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Cape May County

An iconic American seashore resort destination still shimmers with Atlantic Coast charm

At the southernmost tip of New Jersey between the Atlantic Ocean and Delaware Bay, Cape May County's classic coastal towns are the ultimate seashore retreats. The "Jersey Cape" covers a 30-mile strip of sandy beaches that effectively connect the chain of resorts in Ocean City, Sea Isle City, Avalon, Stone Harbor, the Wildwoods and Cape May.

If your dream vacation includes boardwalks, sand, saltwater swimming, fishing poles and lighthouses, this is your kind of place. If Victorian tearooms, floral gardens, gift shops or zoos are your ideal getaways, this is also your kind of place. All styles of vacation dreams come true on the Jersey Cape.

Explore Cape May County Outdoors
Have you heard that the entire city of Cape May, New Jersey, is a National Historic Landmark? The town contains more than 600 wooden Victorian structures. In fact, the Historic District's multicolored Victorian homes and splendid gardens are the focal points of popular tours that may be taken on foot, by narrated trolleys, or via horse-drawn carriages. After you've completed the home tours, you can continue sightseeing in style on the nostalgic Seashore Lines Railroad or on a breezy, narrated offshore cruise to watch for whales, dolphins or lighthouses.

While you're in Cape May County, visit Historic Cold Spring Village in Lower Township between Cape May and Rio Grande. Cold Spring is a recreated South Jersey farming village reminiscent of the 1850s. The village's 25 buildings are originals relocated from around the county. You can see blacksmiths, weavers, potters and quilters in authentic costumes demonstrating old-world skills at the open-air living history museum. When you arrive at the village, pop into the welcome center to ask about complimentary wagon rides and Sunday afternoon concerts.

If you like to keep your eye on the sky and your head in the clouds, stop by the Naval Air Station Wildwood Aviation Museum. It's housed in a World War II-era airplane hangar at the Cape May County Airport. The museum contains 26 vintage aircraft including a jet-powered F-14 Tomcat, gyrocopters, a V2 Rocket and PT-17 Boeing-Stearman. Visitors can inspect a collection of aircraft engines, play a flight simulator game, sit in a real cockpit or climb an air traffic control tower.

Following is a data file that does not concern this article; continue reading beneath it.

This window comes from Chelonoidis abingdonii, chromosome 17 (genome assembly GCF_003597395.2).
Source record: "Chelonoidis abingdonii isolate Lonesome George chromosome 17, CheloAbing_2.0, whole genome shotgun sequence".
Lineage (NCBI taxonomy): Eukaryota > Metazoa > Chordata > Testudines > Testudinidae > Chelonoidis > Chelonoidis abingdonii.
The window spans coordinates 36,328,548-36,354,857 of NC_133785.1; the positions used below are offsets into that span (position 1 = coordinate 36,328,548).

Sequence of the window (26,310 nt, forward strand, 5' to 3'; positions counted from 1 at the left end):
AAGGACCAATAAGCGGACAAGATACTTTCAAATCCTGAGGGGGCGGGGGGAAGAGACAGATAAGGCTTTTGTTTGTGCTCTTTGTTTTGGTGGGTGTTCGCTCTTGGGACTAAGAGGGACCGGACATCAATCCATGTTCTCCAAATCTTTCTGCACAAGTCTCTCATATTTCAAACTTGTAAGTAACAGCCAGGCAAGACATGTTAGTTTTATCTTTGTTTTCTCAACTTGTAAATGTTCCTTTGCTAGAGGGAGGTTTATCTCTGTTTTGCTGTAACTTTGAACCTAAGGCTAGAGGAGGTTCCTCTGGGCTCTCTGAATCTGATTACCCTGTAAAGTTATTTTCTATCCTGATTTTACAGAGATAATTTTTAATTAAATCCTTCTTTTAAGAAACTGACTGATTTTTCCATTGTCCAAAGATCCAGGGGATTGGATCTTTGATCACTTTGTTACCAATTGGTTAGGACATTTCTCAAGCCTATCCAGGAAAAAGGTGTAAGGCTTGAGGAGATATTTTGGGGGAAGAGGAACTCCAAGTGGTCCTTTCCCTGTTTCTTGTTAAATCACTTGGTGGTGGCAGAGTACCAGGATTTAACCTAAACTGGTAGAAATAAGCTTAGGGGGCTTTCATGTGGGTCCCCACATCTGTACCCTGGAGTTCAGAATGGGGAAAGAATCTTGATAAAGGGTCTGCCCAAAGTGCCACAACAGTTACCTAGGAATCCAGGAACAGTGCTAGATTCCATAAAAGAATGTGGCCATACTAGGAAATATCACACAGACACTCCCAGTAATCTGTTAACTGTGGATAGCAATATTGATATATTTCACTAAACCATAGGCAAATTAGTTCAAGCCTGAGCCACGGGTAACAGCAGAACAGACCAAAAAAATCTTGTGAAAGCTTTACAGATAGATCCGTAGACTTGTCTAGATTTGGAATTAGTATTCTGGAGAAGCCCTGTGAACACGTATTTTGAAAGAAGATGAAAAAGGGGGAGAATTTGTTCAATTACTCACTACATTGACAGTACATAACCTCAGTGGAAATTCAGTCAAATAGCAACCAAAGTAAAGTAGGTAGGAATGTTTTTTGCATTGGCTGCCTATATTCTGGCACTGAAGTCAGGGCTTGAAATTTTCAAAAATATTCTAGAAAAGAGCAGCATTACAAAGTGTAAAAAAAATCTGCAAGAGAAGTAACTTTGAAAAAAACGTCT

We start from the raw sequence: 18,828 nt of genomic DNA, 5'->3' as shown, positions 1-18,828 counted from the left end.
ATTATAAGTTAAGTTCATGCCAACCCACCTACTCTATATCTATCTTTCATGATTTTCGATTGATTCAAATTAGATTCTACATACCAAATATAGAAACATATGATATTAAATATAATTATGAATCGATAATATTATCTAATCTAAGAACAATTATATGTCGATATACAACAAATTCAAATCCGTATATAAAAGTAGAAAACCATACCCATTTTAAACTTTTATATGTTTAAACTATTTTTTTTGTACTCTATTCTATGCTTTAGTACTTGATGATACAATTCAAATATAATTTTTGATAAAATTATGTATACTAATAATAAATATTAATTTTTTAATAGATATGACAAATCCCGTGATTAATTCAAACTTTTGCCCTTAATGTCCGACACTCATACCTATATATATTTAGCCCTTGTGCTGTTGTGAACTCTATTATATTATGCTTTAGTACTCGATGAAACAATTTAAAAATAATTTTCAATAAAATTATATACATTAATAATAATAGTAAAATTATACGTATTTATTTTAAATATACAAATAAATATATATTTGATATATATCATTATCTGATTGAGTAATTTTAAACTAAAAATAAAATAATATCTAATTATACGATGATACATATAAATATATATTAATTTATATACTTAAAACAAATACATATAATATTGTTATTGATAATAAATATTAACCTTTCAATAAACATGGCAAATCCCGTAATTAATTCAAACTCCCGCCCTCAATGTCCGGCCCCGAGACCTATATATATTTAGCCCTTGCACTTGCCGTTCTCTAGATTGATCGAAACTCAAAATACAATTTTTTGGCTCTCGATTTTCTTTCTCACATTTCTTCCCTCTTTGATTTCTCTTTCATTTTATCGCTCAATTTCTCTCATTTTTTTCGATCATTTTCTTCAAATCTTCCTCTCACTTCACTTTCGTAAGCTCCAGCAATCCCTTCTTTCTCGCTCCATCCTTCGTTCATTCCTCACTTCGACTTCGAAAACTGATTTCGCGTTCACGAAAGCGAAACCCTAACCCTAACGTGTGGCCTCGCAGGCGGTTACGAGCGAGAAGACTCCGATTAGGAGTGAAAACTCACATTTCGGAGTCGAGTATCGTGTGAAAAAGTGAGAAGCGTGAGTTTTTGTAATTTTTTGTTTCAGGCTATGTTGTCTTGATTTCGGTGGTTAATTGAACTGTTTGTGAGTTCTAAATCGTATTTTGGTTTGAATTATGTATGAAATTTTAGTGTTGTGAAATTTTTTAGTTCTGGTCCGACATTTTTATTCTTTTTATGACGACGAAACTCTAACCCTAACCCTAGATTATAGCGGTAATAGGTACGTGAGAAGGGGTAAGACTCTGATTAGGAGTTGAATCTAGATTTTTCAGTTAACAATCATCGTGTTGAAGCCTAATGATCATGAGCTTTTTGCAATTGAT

The Wildwood's By the Sea Doo Wop Experience pays tribute to the coastal town's '50s- and '60s-era rock n' roll heritage. Wildwood's offbeat pop culture museum features an up-cycled neon sign garden, vintage lamps and funky dinette sets like the ones you probably used at Grandma's house. Visitors can even step back five or six decades to order a cool drink at the museum's retro-style malt shop.

At Cape May County Park and Zoo, you can drop a fishing line in a pond, play volleyball, hike or pedal a bicycle on the 128-acre grounds. The zoo is home to more than 100 species of engaging animals. While you're there, you can meet and greet a giraffe named Jerome, zebras, wallabies, tigers, reindeer, Charlie the camel, a houseful of monkeys, an aviary with fluttering birds and all the rest.

A Jersey Cape vacation simply isn't complete without some lighthouse, beach and boardwalk time. Constructed in 1859, the Cape May Lighthouse in Cape May Point is the second oldest continually operating lighthouse in the United States. A climb of 199 steps affords you a bird's-eye view of New Jersey's southernmost point, where the Atlantic Ocean and Delaware Bay come together.